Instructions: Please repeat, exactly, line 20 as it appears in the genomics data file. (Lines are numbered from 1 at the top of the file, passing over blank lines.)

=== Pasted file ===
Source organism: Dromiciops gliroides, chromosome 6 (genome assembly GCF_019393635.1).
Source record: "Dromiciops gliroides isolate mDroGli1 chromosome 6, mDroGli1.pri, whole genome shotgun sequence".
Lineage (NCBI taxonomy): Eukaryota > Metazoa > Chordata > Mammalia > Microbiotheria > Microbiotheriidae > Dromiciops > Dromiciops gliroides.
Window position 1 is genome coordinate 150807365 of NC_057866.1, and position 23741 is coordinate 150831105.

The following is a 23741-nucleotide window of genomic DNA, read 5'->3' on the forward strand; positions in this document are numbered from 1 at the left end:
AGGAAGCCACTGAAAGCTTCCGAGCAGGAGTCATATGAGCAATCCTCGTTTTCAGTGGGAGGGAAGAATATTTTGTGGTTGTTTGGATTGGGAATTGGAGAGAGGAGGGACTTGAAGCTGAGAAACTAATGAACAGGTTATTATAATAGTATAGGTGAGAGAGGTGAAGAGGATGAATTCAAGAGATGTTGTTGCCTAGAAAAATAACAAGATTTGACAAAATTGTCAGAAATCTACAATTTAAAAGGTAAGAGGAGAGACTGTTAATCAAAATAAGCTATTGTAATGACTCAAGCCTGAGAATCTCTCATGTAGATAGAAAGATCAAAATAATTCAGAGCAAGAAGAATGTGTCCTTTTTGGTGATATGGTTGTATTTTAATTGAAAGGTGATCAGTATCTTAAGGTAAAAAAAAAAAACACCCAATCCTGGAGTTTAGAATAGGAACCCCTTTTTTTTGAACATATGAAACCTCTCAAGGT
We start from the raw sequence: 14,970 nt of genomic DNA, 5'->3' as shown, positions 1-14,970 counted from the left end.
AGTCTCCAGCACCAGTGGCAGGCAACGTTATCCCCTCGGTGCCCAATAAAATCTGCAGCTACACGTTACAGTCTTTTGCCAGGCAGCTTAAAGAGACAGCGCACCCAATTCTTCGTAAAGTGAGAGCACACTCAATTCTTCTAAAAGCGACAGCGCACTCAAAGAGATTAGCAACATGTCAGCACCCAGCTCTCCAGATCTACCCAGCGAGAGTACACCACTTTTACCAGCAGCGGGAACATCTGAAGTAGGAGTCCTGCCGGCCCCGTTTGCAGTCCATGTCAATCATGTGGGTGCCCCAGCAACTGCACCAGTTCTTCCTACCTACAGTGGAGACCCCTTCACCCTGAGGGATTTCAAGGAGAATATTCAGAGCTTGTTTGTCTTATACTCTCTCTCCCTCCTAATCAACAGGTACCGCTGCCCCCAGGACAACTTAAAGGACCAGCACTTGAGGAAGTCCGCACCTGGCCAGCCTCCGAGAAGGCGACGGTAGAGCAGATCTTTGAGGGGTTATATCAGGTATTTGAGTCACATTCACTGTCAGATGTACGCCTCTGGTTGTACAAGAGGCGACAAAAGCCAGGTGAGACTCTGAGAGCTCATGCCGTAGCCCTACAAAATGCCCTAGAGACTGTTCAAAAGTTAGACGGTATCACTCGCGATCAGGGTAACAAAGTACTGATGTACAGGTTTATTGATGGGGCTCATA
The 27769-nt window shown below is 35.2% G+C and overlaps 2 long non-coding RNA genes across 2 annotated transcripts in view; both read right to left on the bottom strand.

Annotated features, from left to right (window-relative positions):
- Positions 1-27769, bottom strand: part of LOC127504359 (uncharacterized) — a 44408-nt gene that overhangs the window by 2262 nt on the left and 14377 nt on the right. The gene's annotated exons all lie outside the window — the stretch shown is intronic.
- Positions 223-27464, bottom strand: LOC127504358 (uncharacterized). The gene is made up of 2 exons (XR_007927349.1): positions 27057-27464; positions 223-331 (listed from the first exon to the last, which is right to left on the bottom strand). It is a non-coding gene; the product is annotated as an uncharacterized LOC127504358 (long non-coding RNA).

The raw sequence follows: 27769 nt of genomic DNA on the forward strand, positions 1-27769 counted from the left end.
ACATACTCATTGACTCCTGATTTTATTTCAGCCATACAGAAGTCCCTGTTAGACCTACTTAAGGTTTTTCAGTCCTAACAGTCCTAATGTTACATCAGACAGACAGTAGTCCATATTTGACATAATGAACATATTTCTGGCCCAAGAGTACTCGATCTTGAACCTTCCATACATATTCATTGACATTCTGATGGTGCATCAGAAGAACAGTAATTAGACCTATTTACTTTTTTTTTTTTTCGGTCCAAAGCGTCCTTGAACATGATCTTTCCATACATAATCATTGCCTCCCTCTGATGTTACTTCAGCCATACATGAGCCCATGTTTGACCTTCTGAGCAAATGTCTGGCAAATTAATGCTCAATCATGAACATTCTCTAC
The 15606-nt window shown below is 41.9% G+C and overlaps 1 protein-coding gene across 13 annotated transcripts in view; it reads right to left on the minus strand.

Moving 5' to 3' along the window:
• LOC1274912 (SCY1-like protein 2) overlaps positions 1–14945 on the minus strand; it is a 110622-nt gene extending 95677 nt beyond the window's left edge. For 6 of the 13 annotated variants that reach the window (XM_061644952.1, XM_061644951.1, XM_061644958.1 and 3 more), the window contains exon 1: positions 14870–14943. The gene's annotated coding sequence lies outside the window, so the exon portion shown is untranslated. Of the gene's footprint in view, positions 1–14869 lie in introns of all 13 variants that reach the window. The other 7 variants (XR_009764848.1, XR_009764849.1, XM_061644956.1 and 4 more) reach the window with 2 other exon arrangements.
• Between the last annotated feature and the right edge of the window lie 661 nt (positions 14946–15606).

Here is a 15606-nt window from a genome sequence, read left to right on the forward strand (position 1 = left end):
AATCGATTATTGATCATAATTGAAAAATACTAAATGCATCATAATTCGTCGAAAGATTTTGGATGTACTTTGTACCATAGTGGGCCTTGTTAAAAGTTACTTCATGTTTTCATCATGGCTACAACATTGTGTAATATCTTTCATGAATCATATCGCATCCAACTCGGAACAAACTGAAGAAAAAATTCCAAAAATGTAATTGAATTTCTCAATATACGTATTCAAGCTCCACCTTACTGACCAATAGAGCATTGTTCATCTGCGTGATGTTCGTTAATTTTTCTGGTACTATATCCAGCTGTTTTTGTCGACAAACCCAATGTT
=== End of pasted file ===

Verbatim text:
AATCGATTATTGATCATAATTGAAAAATACTAAATGCATCATAATTCGTCGAAAGATTTTGGATGTACTTTGTACCATAGTGGGCCTTGTTAAAAGTTACTTCATGTTTTCATCATGGCTACAACATTGTGTAATATCTTTCATGAATCATATCGCATCCAACTCGGAACAAACTGAAGAAAAAATTCCAAAAATGTAATTGAATTTCTCAATATACGTATTCAAGCTCCACCTTACTGACCAATAGAGCATTGTTCATCTGCGTGATGTTCGTTAATTTTTCTGGTACTATATCCAGCTGTTTTTGTCGACAAACCCAATGTT